By Steve Blanchard - September 23, 2021
Ana Oliver often delivers complex, complicated news to patients at Moffitt Cancer Center. It’s a job she takes seriously in a position she has held for nearly two years.
But Oliver is not a doctor or a nurse. She’s a certified bilingual medical interpreter.
Oliver is part of Moffitt’s Language Services team, which not only verbally interprets complicated medical news for patients and caregivers, but also translates written information for areas throughout the entire cancer center.
“I love being an interpreter and for me it is a privilege to be in this space,” said Oliver, who was born in Puerto Rico and interprets in Spanish. “On a routine basis I witness miracles of science — amazing science — and moments of infinite grace. That human connection makes all the difference.”
Oliver said that being in the room with a patient who does not speak English as their first language brings calm to a stressful situation. Everything Oliver relays is in the first person. This allows both the patient and the medical experts to hear things directly as they are spoken rather than simply listening to relayed information.
But not all information is relayed verbally for non-English speaking patients.
Patients often receive packets of printed materials to help them navigate their cancer journey. That’s where Translation Services Administrator Manuel Barrera Tellez comes in. He is part of a team that ensures printed materials that are pertinent to patients and team members are translated correctly and are readily available to those who need them.
“Our team works with nurses and support staff, mostly,” said Barrera Tellez, who was born in Cuba and has worked at Moffitt for two years. “For example, we will translate discharge instructions for a patient who may need those handouts in Spanish. It’s all about preparing things for the patient in a way they can better understand.”
While translators don’t often interact directly with patients, Barrera Tellez said he is always thrilled when nurses share how helpful the translated documents were to someone navigating the intricacies of a cancer diagnosis.
“I’m so proud to have this job and it’s super important,” Barrera Tellez said. “It’s amazing to be able to go to a hospital and to get the information you need in a language you understand. I always put myself in the shoes of the patient. Translators and interpreters communicate in the language that’s known to the patient, which makes it easier to digest and understand.”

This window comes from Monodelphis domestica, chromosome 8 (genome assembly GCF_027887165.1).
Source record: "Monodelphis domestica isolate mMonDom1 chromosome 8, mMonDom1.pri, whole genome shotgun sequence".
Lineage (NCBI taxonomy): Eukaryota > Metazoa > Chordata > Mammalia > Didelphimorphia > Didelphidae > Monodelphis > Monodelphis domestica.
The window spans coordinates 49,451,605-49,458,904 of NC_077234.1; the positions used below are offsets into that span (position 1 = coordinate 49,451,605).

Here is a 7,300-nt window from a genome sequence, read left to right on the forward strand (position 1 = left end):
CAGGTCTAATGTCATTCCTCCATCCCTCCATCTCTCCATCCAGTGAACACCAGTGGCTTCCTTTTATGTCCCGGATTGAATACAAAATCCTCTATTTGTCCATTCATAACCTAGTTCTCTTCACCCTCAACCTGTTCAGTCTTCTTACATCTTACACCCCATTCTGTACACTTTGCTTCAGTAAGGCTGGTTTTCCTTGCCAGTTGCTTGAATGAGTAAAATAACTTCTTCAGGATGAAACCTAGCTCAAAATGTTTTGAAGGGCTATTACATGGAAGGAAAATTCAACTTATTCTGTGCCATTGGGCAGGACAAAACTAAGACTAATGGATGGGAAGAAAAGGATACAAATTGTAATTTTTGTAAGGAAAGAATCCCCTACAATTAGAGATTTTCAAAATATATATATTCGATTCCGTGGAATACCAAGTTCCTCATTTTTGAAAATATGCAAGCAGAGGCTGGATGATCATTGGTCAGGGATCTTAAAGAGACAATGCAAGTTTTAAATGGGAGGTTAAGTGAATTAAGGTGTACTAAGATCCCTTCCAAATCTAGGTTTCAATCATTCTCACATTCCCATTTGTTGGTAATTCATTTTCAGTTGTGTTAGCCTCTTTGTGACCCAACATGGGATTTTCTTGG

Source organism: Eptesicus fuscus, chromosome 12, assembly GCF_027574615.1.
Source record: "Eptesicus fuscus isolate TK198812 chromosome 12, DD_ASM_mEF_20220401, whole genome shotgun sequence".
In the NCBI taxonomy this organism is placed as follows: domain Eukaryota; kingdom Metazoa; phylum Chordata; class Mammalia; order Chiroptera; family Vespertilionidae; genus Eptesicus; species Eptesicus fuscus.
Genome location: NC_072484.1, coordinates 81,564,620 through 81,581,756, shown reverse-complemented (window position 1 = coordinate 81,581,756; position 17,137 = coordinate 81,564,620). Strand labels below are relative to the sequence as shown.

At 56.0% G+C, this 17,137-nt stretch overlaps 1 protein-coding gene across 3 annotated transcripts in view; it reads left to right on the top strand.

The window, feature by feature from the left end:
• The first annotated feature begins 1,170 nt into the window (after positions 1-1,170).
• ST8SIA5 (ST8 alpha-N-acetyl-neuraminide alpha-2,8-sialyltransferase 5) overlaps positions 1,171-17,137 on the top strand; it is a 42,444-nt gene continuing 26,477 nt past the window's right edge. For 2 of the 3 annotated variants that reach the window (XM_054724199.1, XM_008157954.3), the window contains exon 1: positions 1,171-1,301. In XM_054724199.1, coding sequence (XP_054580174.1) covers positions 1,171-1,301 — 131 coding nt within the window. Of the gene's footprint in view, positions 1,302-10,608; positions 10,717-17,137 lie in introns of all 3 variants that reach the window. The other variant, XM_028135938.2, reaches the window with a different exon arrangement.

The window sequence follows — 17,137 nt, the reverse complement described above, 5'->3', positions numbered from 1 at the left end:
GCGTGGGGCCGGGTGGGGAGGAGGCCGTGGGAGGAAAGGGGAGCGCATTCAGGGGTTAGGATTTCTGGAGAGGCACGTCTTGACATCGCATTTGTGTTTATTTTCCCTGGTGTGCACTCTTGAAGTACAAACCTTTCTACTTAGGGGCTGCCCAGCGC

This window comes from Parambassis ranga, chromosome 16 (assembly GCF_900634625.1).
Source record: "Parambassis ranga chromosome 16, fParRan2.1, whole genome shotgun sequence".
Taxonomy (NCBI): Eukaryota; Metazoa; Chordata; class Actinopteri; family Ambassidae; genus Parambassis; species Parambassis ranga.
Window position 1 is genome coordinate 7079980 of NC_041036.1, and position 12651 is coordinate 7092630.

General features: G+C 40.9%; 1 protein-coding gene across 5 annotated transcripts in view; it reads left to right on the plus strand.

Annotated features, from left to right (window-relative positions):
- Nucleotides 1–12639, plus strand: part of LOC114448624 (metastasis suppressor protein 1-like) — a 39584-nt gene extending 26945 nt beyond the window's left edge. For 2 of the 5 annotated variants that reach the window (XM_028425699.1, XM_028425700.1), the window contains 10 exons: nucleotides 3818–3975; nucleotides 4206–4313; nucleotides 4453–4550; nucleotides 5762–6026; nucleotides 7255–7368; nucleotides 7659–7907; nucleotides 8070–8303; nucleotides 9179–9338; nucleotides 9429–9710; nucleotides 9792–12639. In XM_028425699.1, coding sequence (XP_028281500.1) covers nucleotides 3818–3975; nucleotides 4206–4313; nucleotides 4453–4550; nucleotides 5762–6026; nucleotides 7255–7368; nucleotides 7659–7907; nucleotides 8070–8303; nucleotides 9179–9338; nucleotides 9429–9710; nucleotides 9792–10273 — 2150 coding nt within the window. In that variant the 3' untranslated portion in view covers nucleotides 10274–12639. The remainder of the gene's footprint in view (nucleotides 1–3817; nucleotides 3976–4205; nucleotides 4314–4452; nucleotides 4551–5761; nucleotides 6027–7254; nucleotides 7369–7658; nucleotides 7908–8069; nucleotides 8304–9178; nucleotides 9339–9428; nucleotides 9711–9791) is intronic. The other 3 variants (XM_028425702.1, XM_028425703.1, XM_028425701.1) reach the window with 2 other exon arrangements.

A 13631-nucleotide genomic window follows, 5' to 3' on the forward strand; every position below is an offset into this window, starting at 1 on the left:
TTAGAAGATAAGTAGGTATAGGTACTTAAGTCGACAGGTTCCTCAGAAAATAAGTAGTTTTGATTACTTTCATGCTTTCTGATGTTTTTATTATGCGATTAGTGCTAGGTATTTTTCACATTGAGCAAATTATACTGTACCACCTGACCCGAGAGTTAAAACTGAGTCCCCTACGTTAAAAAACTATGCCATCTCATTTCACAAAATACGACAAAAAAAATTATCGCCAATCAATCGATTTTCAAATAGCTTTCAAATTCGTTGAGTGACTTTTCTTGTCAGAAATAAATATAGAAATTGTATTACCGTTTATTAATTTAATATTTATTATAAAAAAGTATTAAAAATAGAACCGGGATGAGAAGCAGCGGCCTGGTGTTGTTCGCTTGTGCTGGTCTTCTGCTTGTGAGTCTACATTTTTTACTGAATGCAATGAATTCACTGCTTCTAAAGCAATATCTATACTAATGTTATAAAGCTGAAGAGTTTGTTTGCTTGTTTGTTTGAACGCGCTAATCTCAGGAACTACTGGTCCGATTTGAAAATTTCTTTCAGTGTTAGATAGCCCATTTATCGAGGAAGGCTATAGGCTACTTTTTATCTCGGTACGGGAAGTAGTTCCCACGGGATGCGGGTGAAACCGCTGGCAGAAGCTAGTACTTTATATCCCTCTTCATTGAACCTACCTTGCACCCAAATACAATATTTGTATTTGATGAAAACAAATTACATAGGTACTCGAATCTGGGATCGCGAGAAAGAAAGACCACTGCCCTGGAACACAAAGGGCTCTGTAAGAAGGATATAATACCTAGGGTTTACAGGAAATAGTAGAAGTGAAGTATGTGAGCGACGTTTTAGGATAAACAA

While both Barrera Tellez and Oliver are Spanish-speaking team members, Spanish is not the only language that Moffitt translates for patients. According to Barrera Tellez, the second most translated language at Moffitt in 2020 was Polish. In 2019 it was Vietnamese.
In those instances where a language other than Spanish is needed, Moffitt utilizes a third-party translation provider. Interpreter services encompass more than 180 languages and are available at any time via phone, video or a live interpreter, depending on the patient’s need.
Oliver said she is amazed by the care and compassion that Moffitt puts into its translation and interpretation services. In fact, she said she sees that daily in her role.
“I assisted a patient a little while ago and the provider asked him how he was feeling,” Oliver said. “He just responded by saying, ‘I don’t know what to tell you, when I come here I always feel better and I think it’s because everyone is so nice to me.’ It’s just so lovely to be in that space. Cancer is a terrible disease and the therapy is difficult and logistically complicated. But because there is such an emphasis on caring, that makes all the difference. And being able to facilitate those connections is just wonderful.”